POLAROID STORIES @ Allens Lane—Waiting for Something to Develop

by Ellen Wilson Dilks

The second offering in Allens Lane Arts Center’s current season is Naomi Iizuka’s 1997 play POLAROID STORIES. Directed by Sarah Mittledorf, the piece is on the Mt. Airy company’s stage from November 22nd to December 7th.

Iizuka was born in Tokyo to an American-Latina mother and a Japanese father; she spent her formative years in Japan, Indonesia and, eventually, Washington, D.C. She obtained her B.A. from Yale and her M.F.A. from UC San Diego, where she recently took over as head of the M.F.A Playwrighting Program. Her works have been produced Actors Theatre of Louisville; Berkeley Repertory Theatre and other regional theatres around the country. The playwright interviewed several street kids over a number of months and then ran their stories through the filter of Ovid’s Metamorphoses to create POLAROID STORIES, putting more emphasis on the women (Eurydice, Persephone, etc.).

Rachel O'Hanlon-Rodriguez and Branden Lipford in Allens Lane Theater's POLAROID STORIES.

Rachel O’Hanlon-Rodriguez and Branden Lipford in Allens Lane Theater’s POLAROID STORIES.

The audience is greeted by a sparse stage upon entering Allens Lane’s second floor theatre. David Ward’s set design consists of a series of varying sized pieces of cardboard boxes laid out in a random tiled pattern across the back wall of the stage, with occasional bits of graffiti on them and other parts of the stage. There is a section of chain-link fence at stage right and a random pile of junk at stage left. A “river” of discarded clothing, etc. trails from downstage center to upstage right. It nicely evokes the world of street people. Mike Lucek has created a nice lighting design, as well as some terrific projections; complimenting this is Zachary Sellet’s soundscape (an intriguing mix of contemporary and classical music blended with street sounds.)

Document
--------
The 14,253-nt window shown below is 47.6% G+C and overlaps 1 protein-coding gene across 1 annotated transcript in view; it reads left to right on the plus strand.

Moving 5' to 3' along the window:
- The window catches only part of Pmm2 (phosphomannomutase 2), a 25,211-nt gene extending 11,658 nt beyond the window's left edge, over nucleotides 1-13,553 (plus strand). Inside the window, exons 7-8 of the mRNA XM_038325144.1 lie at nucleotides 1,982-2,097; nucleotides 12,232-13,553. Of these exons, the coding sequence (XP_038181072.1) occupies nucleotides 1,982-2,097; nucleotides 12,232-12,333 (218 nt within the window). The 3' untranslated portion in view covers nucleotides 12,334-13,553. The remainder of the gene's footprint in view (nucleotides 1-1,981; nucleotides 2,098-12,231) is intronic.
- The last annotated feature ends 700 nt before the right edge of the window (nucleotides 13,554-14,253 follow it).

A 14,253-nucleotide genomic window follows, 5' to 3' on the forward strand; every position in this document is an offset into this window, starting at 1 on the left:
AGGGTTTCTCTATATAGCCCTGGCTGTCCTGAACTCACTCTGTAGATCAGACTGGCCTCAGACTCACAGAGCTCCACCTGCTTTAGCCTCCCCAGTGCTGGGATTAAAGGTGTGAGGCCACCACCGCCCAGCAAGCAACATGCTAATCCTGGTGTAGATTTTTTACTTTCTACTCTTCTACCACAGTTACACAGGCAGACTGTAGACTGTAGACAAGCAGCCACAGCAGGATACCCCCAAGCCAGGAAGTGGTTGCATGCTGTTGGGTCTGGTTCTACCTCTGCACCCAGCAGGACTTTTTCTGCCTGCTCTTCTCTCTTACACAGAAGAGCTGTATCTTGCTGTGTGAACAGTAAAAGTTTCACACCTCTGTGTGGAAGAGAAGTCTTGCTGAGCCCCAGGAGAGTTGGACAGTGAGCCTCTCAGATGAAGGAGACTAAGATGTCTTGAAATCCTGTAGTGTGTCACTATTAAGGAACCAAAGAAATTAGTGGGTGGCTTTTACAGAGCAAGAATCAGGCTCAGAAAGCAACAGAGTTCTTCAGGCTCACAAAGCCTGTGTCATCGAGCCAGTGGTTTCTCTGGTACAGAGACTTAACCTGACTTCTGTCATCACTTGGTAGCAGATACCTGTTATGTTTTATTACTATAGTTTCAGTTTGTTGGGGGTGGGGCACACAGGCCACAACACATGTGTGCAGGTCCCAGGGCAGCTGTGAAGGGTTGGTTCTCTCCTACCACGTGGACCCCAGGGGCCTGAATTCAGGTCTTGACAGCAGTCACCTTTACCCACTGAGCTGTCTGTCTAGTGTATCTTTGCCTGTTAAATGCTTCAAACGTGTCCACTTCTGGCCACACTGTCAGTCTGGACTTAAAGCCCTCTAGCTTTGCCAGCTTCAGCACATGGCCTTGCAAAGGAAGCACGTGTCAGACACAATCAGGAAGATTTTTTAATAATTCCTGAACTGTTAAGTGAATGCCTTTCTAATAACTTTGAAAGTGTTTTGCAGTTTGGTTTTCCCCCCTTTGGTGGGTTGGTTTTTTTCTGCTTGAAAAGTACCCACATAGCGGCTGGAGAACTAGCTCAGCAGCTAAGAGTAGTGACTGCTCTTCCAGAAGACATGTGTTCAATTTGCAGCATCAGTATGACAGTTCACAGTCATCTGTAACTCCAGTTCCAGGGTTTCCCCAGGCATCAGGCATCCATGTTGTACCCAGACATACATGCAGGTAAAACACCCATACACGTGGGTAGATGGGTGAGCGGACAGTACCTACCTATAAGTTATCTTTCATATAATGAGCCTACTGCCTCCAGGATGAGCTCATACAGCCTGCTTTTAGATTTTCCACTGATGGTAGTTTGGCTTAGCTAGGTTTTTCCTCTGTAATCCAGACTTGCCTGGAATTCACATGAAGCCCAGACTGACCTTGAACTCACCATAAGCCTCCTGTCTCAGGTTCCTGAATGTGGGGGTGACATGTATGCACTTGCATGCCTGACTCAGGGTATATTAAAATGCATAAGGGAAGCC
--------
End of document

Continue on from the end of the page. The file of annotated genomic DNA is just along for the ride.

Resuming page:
Director Sarah Mitteldorf has assembled a cast and crew of young talented people to perform the piece. A movement based artist, she and her troupe have created some interesting interludes that I don’t think were part of the original script. Davon Clark, Shauntia Coley, Kelly De Vose Nina Giacobbe, Asaki Kurama, Brandan Lipford, Nathan Logue, Rachel O’Hanlon Rodriguez, Ellie Marissa Ruttenberg and James Patefield bring tremendous passion to the stage and all work well off of each other, but I’m not sure if the play is worth their efforts. The narrative is all over the place and takes a very long time to get nowhere.

Clearly attempting to portray the world of addicts, homeless kids, prostitutes and drug dealers, the language is exceedingly raw. There are so many “F” words I got numb after awhile. For me, the parallels to Ovid got lost in the continual onslaught of profanity. There is no real plot, just a disjointed parade of encounters and monologues; at no point does anyone have any real epiphany, nor is there any clear redemption. If the point was to shed light on the plight of the homeless in general—and runaway youth in particular—Iizuka’s script fails miserably in my opinion.

I may be way off the mark—this was my visceral reaction to what I watched on opening night. By all means check POLAROID STORIES out for yourselves. And let me know your thoughts…

by Naomi Iizuka
Directed by Sarah Mittledorf
November 22—December 7, 2013
Allen’s Lane Center for the Arts
Allen’s Lane & McCallum Streets
Philadelphia, Pa 19119
For tickets call 215-248-0546


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